While an earlier vision of the bill would have subjected private equity funds to the minimum tax, intense lobbying of Arizona Sen. Kyrsten Sinema helped the industry get an exemption, along with retaining the carried interest loophole that the bill initially closed.
In the end, fewer than 150 companies – including many household names like Amazon, AT&T and General Motors – are expected to be subject to the tax.
How will IRS enforcement generate so much revenue?
The law allots $80 billion in new funding for the Internal Revenue Service. The Joint Committee on Taxation expects the investment to garner $204 billion in revenue over 10 years, or $124 billion once you subtract the increased spending.
The main target of this spending is the so-called tax gap, which is currently estimated at about $600 billion a year. The tax gap is the difference between how much corporate or individual taxpayers owe the IRS and how much the agency is able to collect.
The new revenue is expected to come from increased auditing, mostly targeting high-income taxpayers. Treasury Secretary Janet Yellen and IRS Commissioner Charles Rettig have both pledged that the investments will not lift audit rates on small businesses and households earning less than $400,000 a year.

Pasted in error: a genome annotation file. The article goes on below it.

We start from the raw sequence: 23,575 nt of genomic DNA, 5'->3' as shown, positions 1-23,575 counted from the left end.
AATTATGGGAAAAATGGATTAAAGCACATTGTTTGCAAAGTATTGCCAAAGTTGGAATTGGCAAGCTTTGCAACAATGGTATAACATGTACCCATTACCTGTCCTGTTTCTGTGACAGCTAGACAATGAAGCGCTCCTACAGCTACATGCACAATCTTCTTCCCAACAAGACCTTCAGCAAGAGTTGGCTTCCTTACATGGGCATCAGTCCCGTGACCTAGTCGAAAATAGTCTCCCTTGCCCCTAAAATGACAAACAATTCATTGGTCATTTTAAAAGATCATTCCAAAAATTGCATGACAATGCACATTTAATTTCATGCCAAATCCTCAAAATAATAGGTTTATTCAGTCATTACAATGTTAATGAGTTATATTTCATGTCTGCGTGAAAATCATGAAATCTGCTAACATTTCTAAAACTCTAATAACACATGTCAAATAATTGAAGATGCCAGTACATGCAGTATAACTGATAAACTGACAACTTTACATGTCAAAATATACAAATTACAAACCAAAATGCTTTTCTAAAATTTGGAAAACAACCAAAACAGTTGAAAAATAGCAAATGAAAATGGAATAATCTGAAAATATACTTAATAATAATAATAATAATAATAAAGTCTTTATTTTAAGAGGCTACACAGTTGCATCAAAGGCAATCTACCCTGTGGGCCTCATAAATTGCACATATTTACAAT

Many Democrats, along with former Treasury Secretary Larry Summers, believe this investment in the IRS will raise a lot more money than estimated because of better compliance among taxpayers who want to avoid being audited.
The funding will also be used to update antiquated technology and increase the IRS’s staff. Decadesold computer systems and understaffing prevent the IRS from answering taxpayer queries, tracking funds owed and using simple analytics to guide enforcement.
While an $80 billion investment that returns $204 billion already sounds pretty impressive, it may be possible that it’s a conservative estimate.
Will the law reduce inflation, as the name implies?
Probably not much.
Several measures in the law, such as narrowing the deficit, lowering drug prices and making the U.S. less vulnerable to energy price spikes, should all help reduce inflation somewhat.
Though monetary policy is the main tool for fighting inflation, it’s also possible that the new law will convince people that Congress is functional and willing to take steps to address inflation, and that feeling could lead to lower expectations for future inflation, which can be a self-fulfilling prophesy.
However, the magnitude of the direct impact on inflation, despite the bill’s name, will likely be slight. The Penn-Wharton Budget Model, which publishes economic analysis on the fiscal impact of public policy, suggests that the reduction in inflation of the Inflation Reduction Act “will be statistically indistinguishable from zero.”
That’s an economist’s way of saying, when it comes to the bill’s impact on inflation, don’t get your hopes up too much.
Nirupama Rao, Assistant Professor of Business Economics and Public Policy, University of Michigan
This article is republished from The Conversation under a Creative Commons license. Read the original article.